4 Steps for Improving Change Management Conversations

When people are stuck or resistant in their thinking, they change their mind and learn better from self-discovery than from others telling them what to do.

The retiring director of a government agency asked me to coach his leadership team to see if I could help them better cope with the transition to a new leader. He said he felt they were stuck, unable to move forward. A new leader will have his own agenda, but the vice presidents should be prepared with proposals and plans.

The first thing I did when I met with the team was to ask each of them to tell me what was going on for them.

One by one, each person told me how horrible the situation was, and how upset they were that their director was leaving.  As a result, one person was going to retire. Another one was putting all projects on hold. A third hinted he might look elsewhere for work. The rest had similar stories.

When they were done, I said, “I hear you feel a great loss with the director leaving. I hear you are afraid of what will happen with a new leader. I hear that you are frustrated because you don’t expect the board to make good decisions and they aren’t asking for your input on the organization's future. This is all understandable. You enjoyed working with a good director for years. But let me ask you, out of all that you shared with me, what do you know to be absolutely true in this moment?”

They all stared at me for a long while until one man said, “I guess all we really know is that John is leaving.”

“Okay,” I said. “It is unfortunate you don’t know what will happen next, but based on what you know to be true, what do you think you need to do either for yourself or the agency?”

Again, after a long pause, the head of Human Resources said, “I think we should shore up our succession planning so we can deal with any leader.”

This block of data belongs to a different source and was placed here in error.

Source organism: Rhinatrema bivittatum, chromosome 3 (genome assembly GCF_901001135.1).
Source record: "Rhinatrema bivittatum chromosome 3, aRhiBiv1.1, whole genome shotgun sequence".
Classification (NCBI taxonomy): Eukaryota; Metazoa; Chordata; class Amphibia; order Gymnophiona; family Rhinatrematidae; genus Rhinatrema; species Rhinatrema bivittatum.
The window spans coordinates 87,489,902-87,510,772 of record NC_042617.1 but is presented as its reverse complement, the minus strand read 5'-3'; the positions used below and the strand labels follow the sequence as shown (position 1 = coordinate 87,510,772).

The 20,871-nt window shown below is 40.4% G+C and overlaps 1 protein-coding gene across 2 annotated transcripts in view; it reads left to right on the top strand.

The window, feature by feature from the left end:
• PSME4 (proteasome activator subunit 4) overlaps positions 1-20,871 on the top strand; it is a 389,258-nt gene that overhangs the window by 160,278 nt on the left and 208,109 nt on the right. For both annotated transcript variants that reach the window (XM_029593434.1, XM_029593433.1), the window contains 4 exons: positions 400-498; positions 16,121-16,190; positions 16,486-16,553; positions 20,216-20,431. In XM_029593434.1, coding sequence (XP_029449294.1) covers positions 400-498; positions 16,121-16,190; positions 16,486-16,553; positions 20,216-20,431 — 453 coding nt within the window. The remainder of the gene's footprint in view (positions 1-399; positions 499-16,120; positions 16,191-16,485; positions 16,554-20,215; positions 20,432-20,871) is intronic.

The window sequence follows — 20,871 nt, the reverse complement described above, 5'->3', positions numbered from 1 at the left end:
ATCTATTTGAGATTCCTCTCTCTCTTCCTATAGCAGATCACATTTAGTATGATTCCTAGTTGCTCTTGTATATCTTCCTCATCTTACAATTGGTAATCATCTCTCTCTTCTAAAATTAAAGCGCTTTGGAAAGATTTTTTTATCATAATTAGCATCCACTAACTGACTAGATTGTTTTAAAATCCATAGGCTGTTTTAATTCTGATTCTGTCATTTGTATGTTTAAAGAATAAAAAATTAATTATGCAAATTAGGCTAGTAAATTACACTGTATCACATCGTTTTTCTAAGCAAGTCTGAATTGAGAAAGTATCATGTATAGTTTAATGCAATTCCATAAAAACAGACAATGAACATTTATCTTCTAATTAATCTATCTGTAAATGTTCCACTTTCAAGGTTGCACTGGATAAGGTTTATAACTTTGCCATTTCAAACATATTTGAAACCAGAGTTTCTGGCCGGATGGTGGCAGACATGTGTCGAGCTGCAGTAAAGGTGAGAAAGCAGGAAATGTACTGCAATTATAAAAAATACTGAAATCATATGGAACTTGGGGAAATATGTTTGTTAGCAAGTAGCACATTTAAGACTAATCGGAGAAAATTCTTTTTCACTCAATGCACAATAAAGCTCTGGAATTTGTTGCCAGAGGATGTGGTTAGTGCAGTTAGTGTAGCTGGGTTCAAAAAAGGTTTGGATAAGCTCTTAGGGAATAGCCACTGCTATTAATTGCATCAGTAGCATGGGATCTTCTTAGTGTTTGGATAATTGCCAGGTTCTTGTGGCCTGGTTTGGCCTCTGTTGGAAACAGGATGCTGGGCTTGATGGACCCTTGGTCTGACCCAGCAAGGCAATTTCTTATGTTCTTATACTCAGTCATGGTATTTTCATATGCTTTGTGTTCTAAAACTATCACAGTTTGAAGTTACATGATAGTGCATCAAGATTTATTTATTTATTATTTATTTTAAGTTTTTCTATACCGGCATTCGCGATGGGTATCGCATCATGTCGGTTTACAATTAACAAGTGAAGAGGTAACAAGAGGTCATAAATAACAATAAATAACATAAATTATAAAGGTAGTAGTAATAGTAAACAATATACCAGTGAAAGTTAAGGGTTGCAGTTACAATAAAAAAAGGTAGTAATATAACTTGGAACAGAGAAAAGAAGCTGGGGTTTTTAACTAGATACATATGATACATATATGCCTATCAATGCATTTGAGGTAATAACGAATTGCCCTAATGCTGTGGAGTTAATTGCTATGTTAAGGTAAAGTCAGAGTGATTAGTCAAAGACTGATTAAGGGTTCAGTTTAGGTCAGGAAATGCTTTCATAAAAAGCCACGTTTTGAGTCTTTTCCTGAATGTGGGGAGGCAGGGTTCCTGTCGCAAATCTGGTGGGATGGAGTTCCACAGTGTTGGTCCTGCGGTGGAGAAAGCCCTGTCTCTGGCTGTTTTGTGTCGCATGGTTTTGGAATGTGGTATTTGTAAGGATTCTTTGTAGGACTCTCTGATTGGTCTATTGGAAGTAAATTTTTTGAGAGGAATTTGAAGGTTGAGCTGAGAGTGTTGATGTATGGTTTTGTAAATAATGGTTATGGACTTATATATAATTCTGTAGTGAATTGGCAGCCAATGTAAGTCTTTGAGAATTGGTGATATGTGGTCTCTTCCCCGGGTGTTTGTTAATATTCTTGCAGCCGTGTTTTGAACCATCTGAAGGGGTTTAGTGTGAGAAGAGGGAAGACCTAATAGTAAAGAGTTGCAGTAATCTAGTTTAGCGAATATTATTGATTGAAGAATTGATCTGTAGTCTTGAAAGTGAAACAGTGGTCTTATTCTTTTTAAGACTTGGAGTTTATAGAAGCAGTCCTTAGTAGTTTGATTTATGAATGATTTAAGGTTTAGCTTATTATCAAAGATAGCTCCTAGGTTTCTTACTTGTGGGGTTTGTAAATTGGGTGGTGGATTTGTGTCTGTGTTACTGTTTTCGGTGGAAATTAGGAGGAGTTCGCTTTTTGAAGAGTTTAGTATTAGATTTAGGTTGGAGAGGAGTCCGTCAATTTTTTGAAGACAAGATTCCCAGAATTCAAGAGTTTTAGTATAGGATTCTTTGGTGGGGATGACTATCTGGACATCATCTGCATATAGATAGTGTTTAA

The team enthusiastically agreed. I asked them how I could help. We began making plans. The energy in the room moved from stagnation to excitement.

When people are stuck or resistant in their thinking, they change their mind and learn better from self-discovery than from others telling them what to do. Their emotions create blind spots and inertia. You need to break through these blocks if you want your team to commit to moving forward. This is done through first acknowledging what is triggering the emotions and then asking clear questions that make them stop and examine their own thinking.

Whether you are a leader or you teach leaders to manage change, practicing the following steps, as outlined in the book, “The Discomfort Zone: How Leaders Turn Difficult Conversations into Breakthroughs” (Berrett-Koehler, 2014),  will decrease the time it takes for people to move from change resistance to change acceptance.

  1. Inquire about how they feel and show you understand. Ask about the desires, disappointments, and fears they are expressing. People need to feel their concerns are important before they will be interested in exploring what is next. Do not discount what is at the source of their feelings. Use your emotional intelligence to help identify what they think they are losing as a result of the decision to change (control, predictability, credibility, safety, acknowledgment, respect, freedom, purpose).
  2. Use reflecting and questioning to help them explore their limiting thoughts. You can’t help people step out of their boxes until you help them see the box they are living in. Inquire about how they see their role, what they fear could happen if they acted differently, what they doubt will occur, and what they think they will not be able to do. Acknowledge their views before asking them what else could be possible. Allowing them to think out loud will help them explore, examine, and hopefully change their beliefs and behavior.
  3. Quiet your judgmental brain. Refrain from jumping in and giving the person advice. You are their thinking partner in this conversation, not their manager or mentor. When you ask good questions that make people stop and think about their thinking, they are building on what they know instead of hearing  what you know.
  4. Make sure there’s a plan or commitment for what’s next. Ask the person to specify what they will do and when. Even if they say they have to take some time to think about what they discovered, ask how they will do this. Always end with a clear next step.

Don’t worry about doing these steps perfectly. Your team wants you to be present more than they need you to be perfect!

The process helps people feel cared for and respected, which opens their brain to learning and seeing the world around them in a new way, more easily accepting the changes they face.

Marcia Reynolds, PsyD, MCC, a coach, trainer, and speaker, is the training director for the Healthcare Coaching Institute, president of Covisioning LLC, and author of “The Discomfort Zone: How Leaders Turn Difficult Conversations into Breakthroughs.” Read more about the Discomfort Zone process and access training support materials on her Website, www.outsmartyourbrain.com.

 

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